Fructose, glucose and our ever increasing waistlines
Happy Monday everyone! I hope you had a restful weekend and were able to enjoy the nice break in the heat. I’m currently taking a course called Nutrition: The Forgot Pillar of Chinese medicine and wanted share a tidbit of very important and possibly not widely known information with you all. It occured to me yesterday evening, while watching Shark Tank (one of my most favorite TV shows btw) that some people still may not know how harmful agave nectar can be. The young man was promoting his sea moss gel, which in and of itself is chockfull of minerals, but this particular product was sweetened with agave nectar, an unfortunate choice. Regardless, the judges loved it and the young man got a deal, which is great but seeing the lack of awareness around this was a little upsetting for me (yes, I had words with our tv, don’t judge me). The fact of the matter is, Americans eat too much sugar. Our consumption of sugar over the last 100 years has skyrocketed and we are seeing huge jumps in non-alcoholic fatty liver disease, cancers, and all sort of inflammatory related diseases.
WE CAN DO BETTER!
To explain a little more about sugars, let’s focus on fructose, which converts the fastest to fat in our system because it goes straight to the liver. In turn, this fast spike of blood sugar causes a release of insulin and repeating this offense over time can wreak havoc on our metabolism and hormones. Whether you are trying to regulate your cycles, working on getting pregnant, or menopausal, having healthy insulin regulation is key to healthy cycles, healthy hormones, and stability in our weight because when insulin is circulating in the bloodstream we can not burn fat. Elevated insulin can also affect the ovulatory phase especially in women with PCOS.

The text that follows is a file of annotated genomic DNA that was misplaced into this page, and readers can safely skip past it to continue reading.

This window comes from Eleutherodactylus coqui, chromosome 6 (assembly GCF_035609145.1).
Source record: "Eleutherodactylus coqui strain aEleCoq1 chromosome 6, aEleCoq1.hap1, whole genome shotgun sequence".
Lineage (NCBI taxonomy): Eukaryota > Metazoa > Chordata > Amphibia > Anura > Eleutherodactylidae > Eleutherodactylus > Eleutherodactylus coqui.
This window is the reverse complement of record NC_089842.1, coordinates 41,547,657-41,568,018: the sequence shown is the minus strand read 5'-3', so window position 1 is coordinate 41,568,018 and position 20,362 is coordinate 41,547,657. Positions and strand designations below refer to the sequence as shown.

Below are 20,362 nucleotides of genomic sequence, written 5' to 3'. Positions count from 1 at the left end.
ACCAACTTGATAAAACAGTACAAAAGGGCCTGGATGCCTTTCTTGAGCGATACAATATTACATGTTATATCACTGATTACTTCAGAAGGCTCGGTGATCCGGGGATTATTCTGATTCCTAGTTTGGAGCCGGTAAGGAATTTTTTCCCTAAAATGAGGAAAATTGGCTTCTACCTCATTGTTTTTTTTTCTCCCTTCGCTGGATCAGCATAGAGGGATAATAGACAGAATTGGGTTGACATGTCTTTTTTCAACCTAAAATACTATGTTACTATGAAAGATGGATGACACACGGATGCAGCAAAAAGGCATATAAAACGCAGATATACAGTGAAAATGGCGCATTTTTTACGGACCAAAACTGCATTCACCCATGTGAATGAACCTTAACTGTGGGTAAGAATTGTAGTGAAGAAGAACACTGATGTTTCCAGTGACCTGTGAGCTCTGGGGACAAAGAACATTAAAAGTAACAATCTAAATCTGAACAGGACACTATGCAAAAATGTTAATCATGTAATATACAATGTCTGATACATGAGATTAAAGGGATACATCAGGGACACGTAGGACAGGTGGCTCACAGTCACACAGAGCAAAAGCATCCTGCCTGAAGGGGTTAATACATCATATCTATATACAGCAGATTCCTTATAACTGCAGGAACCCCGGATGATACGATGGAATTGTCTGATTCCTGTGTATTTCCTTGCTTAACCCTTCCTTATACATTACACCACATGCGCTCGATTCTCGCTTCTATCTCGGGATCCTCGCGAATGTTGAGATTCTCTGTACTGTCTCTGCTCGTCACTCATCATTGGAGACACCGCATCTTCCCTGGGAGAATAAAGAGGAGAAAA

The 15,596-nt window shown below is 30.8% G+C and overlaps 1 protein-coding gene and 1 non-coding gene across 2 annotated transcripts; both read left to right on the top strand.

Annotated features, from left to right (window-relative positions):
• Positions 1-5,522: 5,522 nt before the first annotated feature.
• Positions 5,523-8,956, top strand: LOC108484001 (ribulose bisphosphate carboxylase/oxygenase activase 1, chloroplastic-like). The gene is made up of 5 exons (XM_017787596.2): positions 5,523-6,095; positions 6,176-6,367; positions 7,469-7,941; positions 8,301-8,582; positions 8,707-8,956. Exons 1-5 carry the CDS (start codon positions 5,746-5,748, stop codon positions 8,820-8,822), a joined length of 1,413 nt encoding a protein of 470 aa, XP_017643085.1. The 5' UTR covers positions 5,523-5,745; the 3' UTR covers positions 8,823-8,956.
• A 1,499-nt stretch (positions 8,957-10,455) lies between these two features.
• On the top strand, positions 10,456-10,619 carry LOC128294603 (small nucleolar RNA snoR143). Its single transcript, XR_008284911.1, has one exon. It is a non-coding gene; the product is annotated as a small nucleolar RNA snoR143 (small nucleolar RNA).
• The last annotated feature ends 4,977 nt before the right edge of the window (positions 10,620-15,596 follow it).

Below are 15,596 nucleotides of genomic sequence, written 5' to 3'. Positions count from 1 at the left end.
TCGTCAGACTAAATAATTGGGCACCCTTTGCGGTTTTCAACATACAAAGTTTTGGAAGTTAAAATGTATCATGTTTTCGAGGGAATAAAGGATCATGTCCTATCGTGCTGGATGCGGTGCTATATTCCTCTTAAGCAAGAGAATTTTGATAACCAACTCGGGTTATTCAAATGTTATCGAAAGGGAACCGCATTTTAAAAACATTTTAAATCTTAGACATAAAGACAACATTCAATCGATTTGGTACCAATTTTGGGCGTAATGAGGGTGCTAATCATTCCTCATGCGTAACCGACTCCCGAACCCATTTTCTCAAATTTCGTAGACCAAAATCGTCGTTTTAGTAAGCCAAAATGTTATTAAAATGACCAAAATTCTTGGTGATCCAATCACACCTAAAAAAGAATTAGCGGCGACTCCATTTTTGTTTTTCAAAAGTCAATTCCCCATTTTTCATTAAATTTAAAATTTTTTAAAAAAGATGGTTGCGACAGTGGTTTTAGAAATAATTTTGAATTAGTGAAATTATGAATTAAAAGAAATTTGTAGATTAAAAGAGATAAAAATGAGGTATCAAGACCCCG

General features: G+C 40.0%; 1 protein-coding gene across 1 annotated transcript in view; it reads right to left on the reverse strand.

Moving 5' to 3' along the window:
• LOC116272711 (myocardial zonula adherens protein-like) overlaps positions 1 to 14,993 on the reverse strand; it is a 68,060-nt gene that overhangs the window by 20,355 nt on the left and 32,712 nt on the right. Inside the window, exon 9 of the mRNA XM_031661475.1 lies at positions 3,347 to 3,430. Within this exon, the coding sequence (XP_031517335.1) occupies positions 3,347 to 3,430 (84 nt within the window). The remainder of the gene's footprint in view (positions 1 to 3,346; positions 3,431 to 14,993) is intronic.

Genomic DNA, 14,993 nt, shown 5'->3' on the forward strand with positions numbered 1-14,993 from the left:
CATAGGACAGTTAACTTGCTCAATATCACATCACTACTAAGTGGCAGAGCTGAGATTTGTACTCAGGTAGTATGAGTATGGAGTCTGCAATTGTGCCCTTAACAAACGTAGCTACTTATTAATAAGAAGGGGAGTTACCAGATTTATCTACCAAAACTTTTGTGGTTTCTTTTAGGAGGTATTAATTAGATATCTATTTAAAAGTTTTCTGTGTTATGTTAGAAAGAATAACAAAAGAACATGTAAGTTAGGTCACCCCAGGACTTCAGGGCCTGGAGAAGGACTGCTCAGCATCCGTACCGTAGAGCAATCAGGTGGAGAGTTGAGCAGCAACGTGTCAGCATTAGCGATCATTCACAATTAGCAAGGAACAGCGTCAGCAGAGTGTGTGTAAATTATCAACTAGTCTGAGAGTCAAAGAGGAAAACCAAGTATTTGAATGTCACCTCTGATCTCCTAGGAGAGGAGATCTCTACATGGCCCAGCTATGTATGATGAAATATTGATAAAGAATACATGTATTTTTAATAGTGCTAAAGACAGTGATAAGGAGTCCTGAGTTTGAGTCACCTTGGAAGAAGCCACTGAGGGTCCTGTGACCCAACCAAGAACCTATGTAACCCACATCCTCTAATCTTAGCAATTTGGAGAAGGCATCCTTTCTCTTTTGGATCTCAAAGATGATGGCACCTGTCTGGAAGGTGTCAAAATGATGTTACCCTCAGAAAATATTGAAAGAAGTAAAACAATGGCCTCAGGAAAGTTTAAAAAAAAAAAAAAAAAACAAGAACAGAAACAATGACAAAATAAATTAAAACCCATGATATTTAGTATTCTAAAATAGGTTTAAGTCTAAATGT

MODERATION IS KEY!
Now that we understand a little more about fructose and its effects on our system, let’s move into the numbers to see just how much of it and glucose are in some of our pantry items. Sugar (white, brown, cane, organic, etc) contains 50% fructose and 50% glucose High fructose corn syrup (the most “evil” of them all, right?) contains 55% fructose and 50% glucose Agave nectar contains 90% fructose and 10% glucose! This ratio was shocking to me. I knew agave nectar was not an ideal alternative but I didn’t realized just how bad it really is. #soundthealarm
For context, honey is about 35% fructose, 30% glucose, and has other sugars in it too. Interesting right?! I hope this was helpful to some of you, especially those struggling to lose weight, dealing with ovulation issues and/or hormonal imbalances. Take a deeper look into the ingredients of your packaged foods to better understand how much you are getting on a daily and if you may need to find a better alternative.